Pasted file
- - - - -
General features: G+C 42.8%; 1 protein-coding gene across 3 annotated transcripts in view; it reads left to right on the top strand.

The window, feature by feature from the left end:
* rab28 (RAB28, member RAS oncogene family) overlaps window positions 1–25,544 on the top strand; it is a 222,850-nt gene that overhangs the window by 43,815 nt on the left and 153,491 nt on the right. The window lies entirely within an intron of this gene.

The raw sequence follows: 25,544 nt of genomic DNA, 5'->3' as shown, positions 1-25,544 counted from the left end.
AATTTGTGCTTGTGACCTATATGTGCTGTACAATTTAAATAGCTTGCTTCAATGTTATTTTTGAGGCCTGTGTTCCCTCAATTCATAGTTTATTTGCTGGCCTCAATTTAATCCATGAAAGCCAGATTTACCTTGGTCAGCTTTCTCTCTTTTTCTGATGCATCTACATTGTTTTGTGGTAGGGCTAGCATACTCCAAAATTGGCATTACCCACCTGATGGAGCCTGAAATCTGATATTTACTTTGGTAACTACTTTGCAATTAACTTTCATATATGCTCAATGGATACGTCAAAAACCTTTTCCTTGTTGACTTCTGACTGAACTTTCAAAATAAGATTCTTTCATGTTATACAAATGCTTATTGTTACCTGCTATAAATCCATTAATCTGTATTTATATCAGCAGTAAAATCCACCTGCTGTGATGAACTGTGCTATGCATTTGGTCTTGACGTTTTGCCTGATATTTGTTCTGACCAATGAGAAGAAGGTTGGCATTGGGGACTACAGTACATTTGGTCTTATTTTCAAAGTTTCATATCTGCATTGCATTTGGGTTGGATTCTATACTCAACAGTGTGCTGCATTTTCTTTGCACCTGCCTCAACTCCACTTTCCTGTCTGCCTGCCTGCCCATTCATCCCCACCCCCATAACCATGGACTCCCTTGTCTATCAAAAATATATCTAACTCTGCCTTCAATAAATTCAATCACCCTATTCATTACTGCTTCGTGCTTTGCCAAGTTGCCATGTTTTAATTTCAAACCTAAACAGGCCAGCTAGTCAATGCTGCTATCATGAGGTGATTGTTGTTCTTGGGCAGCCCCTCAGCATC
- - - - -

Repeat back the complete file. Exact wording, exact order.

General features: G+C 42.8%; 1 protein-coding gene across 3 annotated transcripts in view; it reads left to right on the top strand.

The window, feature by feature from the left end:
* rab28 (RAB28, member RAS oncogene family) overlaps window positions 1–25,544 on the top strand; it is a 222,850-nt gene that overhangs the window by 43,815 nt on the left and 153,491 nt on the right. The window lies entirely within an intron of this gene.

The raw sequence follows: 25,544 nt of genomic DNA, 5'->3' as shown, positions 1-25,544 counted from the left end.
AATTTGTGCTTGTGACCTATATGTGCTGTACAATTTAAATAGCTTGCTTCAATGTTATTTTTGAGGCCTGTGTTCCCTCAATTCATAGTTTATTTGCTGGCCTCAATTTAATCCATGAAAGCCAGATTTACCTTGGTCAGCTTTCTCTCTTTTTCTGATGCATCTACATTGTTTTGTGGTAGGGCTAGCATACTCCAAAATTGGCATTACCCACCTGATGGAGCCTGAAATCTGATATTTACTTTGGTAACTACTTTGCAATTAACTTTCATATATGCTCAATGGATACGTCAAAAACCTTTTCCTTGTTGACTTCTGACTGAACTTTCAAAATAAGATTCTTTCATGTTATACAAATGCTTATTGTTACCTGCTATAAATCCATTAATCTGTATTTATATCAGCAGTAAAATCCACCTGCTGTGATGAACTGTGCTATGCATTTGGTCTTGACGTTTTGCCTGATATTTGTTCTGACCAATGAGAAGAAGGTTGGCATTGGGGACTACAGTACATTTGGTCTTATTTTCAAAGTTTCATATCTGCATTGCATTTGGGTTGGATTCTATACTCAACAGTGTGCTGCATTTTCTTTGCACCTGCCTCAACTCCACTTTCCTGTCTGCCTGCCTGCCCATTCATCCCCACCCCCATAACCATGGACTCCCTTGTCTATCAAAAATATATCTAACTCTGCCTTCAATAAATTCAATCACCCTATTCATTACTGCTTCGTGCTTTGCCAAGTTGCCATGTTTTAATTTCAAACCTAAACAGGCCAGCTAGTCAATGCTGCTATCATGAGGTGATTGTTGTTCTTGGGCAGCCCCTCAGCATC